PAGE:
• The first step in treatment of Brain Tumor is often surgery to remove as much of the mass as possible. • Next a tumor sample obtained and analyzed during surgery can help to precisely diagnose the
• The first step in treatment of Brain Tumor is often surgery to remove as much of the mass as possible.
• Next a tumor sample obtained and analyzed during surgery can help to precisely diagnose the tumor and define the margins between tumor and healthy brain tissue.
• The challenge is that such intraoperative pathology analysis takes time — the sample must be processed, stained, and analyzed by a pathologist while the surgeon and patient wait for the results.
• The new Approach as published in Jan 6 Nature Medicine shows that a process combining an advanced imaging technology and artificial intelligence (AI) can accurately diagnose brain tumors in fewer than 3 minutes during surgery. The approach was also able to accurately distinguish tumor tissue from healthy tissue.
• “This technology is especially encouraging for patients with newly detected tumors and patients with [recurrent tumors] who are undergoing second or third surgeries,”
• The approach — To combine the power of the SRH imager with AI, the researchers began by training an algorithm on SRH-produced images of brain tumor tissue. For the training, 2.5 million tumor tissue images from 415 patients were used. The images covered three nontumor-tissue classifications, including healthy grey or white matter, and the 10 most common brain tumor types, which account for more than 90% of all brain tumor diagnoses in the United States.’
• The challenge — “A major initial challenge was determining the ideal size and resolution of images to train the algorithm,” Dr. Hollon said. Once these ideal parameters were determined, the algorithm learned to classify tissue samples as definitive tumor, nontumor tissue, or nondiagnostic (meaning they couldn’t be analyzed by AI).
• In the clinical trial Tissue specimens were divided into two and analyzed using the new technology (SRH images classified by the algorithm) in the operating room and conventional laboratory pathology (tissues processed, stained, and analyzed by a pathologist) to see if the new technology was as accurate as the conventional technology.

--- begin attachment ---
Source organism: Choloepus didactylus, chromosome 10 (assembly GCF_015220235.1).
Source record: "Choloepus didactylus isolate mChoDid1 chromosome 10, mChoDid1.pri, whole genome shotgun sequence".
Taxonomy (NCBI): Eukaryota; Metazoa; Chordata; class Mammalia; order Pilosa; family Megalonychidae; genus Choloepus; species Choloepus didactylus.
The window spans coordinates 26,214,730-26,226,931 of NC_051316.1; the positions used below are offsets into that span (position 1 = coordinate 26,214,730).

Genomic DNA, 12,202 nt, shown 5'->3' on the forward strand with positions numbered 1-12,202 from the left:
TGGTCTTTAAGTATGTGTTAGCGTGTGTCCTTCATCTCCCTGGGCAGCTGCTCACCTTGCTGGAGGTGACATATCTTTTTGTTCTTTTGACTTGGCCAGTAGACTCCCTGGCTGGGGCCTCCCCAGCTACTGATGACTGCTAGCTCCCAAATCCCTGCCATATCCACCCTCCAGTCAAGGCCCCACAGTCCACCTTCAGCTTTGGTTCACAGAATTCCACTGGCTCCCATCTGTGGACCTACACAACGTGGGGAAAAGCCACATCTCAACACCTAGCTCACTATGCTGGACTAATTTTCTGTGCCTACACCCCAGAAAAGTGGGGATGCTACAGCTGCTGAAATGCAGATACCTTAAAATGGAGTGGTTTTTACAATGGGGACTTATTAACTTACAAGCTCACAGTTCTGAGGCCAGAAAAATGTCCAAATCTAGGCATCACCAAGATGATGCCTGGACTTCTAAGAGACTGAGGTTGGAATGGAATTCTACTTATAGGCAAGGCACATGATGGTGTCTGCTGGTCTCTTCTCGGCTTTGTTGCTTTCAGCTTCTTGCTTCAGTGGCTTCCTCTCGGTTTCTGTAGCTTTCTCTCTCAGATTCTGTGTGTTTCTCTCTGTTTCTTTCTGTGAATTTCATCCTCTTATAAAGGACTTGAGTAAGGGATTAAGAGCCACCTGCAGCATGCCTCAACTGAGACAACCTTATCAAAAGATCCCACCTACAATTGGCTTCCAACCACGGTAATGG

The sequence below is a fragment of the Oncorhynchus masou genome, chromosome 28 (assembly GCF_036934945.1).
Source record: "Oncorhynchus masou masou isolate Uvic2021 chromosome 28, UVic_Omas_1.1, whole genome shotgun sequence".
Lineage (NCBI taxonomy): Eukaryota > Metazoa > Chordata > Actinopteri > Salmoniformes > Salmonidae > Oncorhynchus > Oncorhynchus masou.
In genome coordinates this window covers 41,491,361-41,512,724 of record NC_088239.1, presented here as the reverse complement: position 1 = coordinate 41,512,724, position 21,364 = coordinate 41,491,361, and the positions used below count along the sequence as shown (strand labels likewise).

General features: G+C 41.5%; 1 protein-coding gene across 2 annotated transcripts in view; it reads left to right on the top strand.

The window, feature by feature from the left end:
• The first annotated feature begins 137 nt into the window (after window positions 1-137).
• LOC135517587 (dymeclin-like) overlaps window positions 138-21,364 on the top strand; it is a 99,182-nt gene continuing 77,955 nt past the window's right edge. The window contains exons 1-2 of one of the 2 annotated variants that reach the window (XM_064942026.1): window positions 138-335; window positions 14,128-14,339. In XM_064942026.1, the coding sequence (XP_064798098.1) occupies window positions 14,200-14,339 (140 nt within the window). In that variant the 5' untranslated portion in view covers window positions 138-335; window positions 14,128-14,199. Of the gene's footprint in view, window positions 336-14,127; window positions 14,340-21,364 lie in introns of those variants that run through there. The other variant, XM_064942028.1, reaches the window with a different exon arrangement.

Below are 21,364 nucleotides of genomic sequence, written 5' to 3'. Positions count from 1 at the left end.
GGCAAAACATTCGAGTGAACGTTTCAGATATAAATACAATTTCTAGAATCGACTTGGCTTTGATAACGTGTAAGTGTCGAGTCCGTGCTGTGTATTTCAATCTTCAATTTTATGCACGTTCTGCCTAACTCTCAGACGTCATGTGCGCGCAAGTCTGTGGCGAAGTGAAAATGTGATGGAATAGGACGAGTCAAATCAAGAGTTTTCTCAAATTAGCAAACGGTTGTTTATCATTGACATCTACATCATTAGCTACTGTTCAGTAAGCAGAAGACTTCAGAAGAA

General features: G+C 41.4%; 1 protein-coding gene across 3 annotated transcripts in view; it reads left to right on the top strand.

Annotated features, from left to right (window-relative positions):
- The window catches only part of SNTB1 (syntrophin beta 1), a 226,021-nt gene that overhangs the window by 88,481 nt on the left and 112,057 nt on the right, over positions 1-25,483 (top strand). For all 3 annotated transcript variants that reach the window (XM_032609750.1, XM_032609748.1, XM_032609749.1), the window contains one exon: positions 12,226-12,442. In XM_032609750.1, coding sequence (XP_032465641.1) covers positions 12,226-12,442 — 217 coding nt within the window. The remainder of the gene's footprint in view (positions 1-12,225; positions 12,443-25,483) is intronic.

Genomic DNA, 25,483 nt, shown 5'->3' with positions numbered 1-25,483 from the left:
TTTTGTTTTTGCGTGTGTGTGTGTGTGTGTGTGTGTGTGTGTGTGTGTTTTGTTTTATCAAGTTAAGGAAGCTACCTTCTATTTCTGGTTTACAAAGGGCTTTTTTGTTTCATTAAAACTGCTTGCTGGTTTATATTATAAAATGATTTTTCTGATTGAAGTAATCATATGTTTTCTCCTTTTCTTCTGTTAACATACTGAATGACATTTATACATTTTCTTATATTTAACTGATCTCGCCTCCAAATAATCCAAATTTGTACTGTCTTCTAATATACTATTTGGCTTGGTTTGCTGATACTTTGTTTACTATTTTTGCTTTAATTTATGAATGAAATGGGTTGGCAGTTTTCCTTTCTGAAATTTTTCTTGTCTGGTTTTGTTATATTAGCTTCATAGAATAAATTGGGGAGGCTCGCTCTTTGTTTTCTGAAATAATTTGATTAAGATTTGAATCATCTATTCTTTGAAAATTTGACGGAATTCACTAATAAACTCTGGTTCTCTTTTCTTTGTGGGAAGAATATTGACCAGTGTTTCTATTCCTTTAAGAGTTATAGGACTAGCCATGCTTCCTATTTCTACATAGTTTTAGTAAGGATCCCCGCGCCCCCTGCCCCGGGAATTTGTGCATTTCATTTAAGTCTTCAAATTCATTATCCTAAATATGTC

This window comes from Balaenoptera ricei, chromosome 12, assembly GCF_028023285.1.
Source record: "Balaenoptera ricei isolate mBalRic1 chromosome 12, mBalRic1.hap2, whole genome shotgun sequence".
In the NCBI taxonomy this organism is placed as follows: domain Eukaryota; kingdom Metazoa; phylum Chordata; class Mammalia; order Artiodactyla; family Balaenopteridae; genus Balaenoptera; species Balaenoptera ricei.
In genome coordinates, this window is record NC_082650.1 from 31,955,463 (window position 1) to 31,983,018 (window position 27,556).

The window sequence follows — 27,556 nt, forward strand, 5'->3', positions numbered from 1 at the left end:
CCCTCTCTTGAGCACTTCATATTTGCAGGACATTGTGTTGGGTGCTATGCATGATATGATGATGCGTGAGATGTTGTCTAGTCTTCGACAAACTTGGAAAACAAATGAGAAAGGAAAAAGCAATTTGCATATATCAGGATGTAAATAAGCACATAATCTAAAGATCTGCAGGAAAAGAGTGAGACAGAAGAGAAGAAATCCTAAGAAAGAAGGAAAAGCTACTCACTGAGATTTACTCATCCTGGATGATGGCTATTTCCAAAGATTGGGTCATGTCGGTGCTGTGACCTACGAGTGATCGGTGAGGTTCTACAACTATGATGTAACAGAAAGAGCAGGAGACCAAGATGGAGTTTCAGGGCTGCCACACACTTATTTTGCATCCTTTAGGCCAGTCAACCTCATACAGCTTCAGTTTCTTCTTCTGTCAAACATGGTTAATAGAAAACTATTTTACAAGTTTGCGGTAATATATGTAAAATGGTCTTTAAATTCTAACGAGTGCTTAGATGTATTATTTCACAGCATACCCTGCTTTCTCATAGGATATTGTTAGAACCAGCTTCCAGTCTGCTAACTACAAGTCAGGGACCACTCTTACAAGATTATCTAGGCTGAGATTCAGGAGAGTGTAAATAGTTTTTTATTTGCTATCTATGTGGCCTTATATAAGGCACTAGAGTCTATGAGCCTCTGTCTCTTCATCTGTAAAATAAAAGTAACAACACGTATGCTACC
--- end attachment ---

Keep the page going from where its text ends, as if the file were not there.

• Results. : The algorithm correctly diagnosed brain tumors 94.6% of the time, while conventional pathologist-based analysis had an overall accuracy rate of 93.9%.
• Conclusion : The researchers noted that the ability of the AI technology and pathologists to cross-check each other highlights the need for pathologists to work alongside the AI technology to interpret challenging cases and ensure the highest diagnostic accuracy possible.
• End Game : The extent of tumor removal can be determined during surgery as well as with a post-operative MRI scan that shows how complete the removal was. While removing as much tumor as possible during surgery can improve how long patients live, removing too much healthy brain tissue during surgery can have serious and harmful consequences for a patient, such as impaired motor function, memory loss, or vision problems.
• The Future : Before the new technology can be expanded to other centers and institutions, “robust testing with more patients and expanding the technology to include rare brain tumors are greatly needed,” Dr. Zaghloul said. The SRH imager is being used at several major cancer centers across the United States today. Both AI and SRH imaging are emerging technologies, so there will be challenges to integrating them into care, Dr. Orringer explained, such as financial or regulatory issues as well as clinician training.
Analysis based on research published at : https://www.cancer.gov/news-events/cancer-currents-blog/2020/artificial-intelligence-brain-tumor-diagnosis-surgery
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